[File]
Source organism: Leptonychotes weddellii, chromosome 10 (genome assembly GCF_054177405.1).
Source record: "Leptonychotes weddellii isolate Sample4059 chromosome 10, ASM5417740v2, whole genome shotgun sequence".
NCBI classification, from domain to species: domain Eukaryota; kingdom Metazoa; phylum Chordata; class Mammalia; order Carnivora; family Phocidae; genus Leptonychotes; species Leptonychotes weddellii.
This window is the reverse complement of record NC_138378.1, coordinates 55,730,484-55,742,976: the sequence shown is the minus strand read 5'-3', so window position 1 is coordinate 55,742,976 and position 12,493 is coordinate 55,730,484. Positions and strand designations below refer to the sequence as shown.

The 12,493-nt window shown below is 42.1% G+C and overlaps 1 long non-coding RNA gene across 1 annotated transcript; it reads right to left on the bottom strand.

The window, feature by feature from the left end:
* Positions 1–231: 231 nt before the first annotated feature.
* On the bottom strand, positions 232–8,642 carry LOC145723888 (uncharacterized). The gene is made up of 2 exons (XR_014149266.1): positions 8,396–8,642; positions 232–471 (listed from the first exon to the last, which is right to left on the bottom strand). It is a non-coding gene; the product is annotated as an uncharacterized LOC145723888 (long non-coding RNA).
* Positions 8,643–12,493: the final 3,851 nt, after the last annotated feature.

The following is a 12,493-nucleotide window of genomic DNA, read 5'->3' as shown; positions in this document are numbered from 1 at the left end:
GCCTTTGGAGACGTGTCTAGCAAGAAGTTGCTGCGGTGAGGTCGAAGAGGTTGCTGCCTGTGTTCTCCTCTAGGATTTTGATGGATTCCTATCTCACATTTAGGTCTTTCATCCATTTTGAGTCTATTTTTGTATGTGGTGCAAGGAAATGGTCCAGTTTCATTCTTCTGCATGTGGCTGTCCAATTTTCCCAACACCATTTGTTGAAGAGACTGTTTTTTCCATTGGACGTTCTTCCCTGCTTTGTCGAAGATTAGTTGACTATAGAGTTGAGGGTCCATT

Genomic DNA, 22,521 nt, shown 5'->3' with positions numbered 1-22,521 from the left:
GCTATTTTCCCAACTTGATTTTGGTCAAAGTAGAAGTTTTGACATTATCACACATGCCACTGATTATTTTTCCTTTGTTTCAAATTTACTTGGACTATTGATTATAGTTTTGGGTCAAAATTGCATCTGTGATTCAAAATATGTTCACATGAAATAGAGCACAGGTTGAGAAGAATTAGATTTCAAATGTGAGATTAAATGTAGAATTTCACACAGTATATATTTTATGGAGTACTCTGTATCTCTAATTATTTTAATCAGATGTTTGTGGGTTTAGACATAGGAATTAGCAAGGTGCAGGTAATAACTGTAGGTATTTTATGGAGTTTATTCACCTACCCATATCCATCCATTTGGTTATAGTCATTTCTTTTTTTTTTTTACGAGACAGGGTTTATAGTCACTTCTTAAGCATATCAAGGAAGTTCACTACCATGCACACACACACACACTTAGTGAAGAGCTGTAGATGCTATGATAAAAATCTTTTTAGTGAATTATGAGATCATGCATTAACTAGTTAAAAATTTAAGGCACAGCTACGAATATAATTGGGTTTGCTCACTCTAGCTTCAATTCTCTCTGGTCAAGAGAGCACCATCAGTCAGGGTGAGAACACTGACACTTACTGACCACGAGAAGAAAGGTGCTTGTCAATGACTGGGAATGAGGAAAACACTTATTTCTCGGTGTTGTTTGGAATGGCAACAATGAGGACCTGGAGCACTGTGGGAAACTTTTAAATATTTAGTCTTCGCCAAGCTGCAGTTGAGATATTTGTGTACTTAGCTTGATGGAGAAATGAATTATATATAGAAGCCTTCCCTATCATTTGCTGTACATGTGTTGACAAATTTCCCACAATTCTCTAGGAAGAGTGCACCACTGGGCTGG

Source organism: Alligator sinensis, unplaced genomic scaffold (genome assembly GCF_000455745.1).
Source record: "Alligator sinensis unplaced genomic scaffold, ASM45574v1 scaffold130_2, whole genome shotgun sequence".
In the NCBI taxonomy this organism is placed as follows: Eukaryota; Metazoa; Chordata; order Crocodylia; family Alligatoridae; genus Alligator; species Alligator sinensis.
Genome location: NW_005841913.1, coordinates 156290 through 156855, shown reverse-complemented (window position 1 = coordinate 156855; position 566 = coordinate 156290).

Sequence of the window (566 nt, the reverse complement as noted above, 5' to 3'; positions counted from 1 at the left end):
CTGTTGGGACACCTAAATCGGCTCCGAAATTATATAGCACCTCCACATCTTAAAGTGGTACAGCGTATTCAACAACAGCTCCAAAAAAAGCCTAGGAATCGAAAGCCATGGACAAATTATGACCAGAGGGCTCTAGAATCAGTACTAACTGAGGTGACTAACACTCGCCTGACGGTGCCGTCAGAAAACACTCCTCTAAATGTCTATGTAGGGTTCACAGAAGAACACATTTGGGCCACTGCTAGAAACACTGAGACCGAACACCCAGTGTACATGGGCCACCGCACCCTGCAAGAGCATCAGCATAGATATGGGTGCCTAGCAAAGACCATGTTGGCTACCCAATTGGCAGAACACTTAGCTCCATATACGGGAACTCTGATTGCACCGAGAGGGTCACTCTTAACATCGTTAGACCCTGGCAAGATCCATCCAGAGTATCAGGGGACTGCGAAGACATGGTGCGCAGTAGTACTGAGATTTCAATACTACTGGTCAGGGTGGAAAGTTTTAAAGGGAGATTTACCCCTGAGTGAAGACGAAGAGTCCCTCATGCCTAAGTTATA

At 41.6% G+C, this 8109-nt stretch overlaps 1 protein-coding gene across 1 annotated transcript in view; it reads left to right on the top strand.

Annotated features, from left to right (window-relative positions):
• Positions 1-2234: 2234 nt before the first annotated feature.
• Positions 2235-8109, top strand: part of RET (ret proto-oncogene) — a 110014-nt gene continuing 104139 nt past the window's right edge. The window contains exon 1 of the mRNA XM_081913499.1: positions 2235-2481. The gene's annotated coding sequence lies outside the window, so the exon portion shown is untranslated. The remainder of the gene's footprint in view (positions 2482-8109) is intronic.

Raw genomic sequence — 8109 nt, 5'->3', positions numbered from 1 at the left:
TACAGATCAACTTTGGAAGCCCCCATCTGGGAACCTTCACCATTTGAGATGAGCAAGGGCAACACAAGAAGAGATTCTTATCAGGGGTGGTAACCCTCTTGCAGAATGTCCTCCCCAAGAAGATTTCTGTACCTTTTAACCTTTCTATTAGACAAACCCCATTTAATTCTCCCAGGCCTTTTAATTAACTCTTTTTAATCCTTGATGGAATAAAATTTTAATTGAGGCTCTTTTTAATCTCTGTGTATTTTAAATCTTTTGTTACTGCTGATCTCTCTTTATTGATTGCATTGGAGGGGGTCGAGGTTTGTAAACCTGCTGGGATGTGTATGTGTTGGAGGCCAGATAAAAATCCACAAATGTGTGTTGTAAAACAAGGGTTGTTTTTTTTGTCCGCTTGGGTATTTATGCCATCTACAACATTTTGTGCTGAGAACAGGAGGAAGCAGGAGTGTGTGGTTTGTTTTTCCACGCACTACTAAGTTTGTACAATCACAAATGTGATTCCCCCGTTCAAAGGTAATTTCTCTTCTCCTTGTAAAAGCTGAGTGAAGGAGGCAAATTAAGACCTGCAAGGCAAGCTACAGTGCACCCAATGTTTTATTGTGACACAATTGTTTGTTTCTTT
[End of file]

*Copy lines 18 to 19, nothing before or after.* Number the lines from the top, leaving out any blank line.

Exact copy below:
Sequence of the window (566 nt, the reverse complement as noted above, 5' to 3'; positions counted from 1 at the left end):
CTGTTGGGACACCTAAATCGGCTCCGAAATTATATAGCACCTCCACATCTTAAAGTGGTACAGCGTATTCAACAACAGCTCCAAAAAAAGCCTAGGAATCGAAAGCCATGGACAAATTATGACCAGAGGGCTCTAGAATCAGTACTAACTGAGGTGACTAACACTCGCCTGACGGTGCCGTCAGAAAACACTCCTCTAAATGTCTATGTAGGGTTCACAGAAGAACACATTTGGGCCACTGCTAGAAACACTGAGACCGAACACCCAGTGTACATGGGCCACCGCACCCTGCAAGAGCATCAGCATAGATATGGGTGCCTAGCAAAGACCATGTTGGCTACCCAATTGGCAGAACACTTAGCTCCATATACGGGAACTCTGATTGCACCGAGAGGGTCACTCTTAACATCGTTAGACCCTGGCAAGATCCATCCAGAGTATCAGGGGACTGCGAAGACATGGTGCGCAGTAGTACTGAGATTTCAATACTACTGGTCAGGGTGGAAAGTTTTAAAGGGAGATTTACCCCTGAGTGAAGACGAAGAGTCCCTCATGCCTAAGTTATA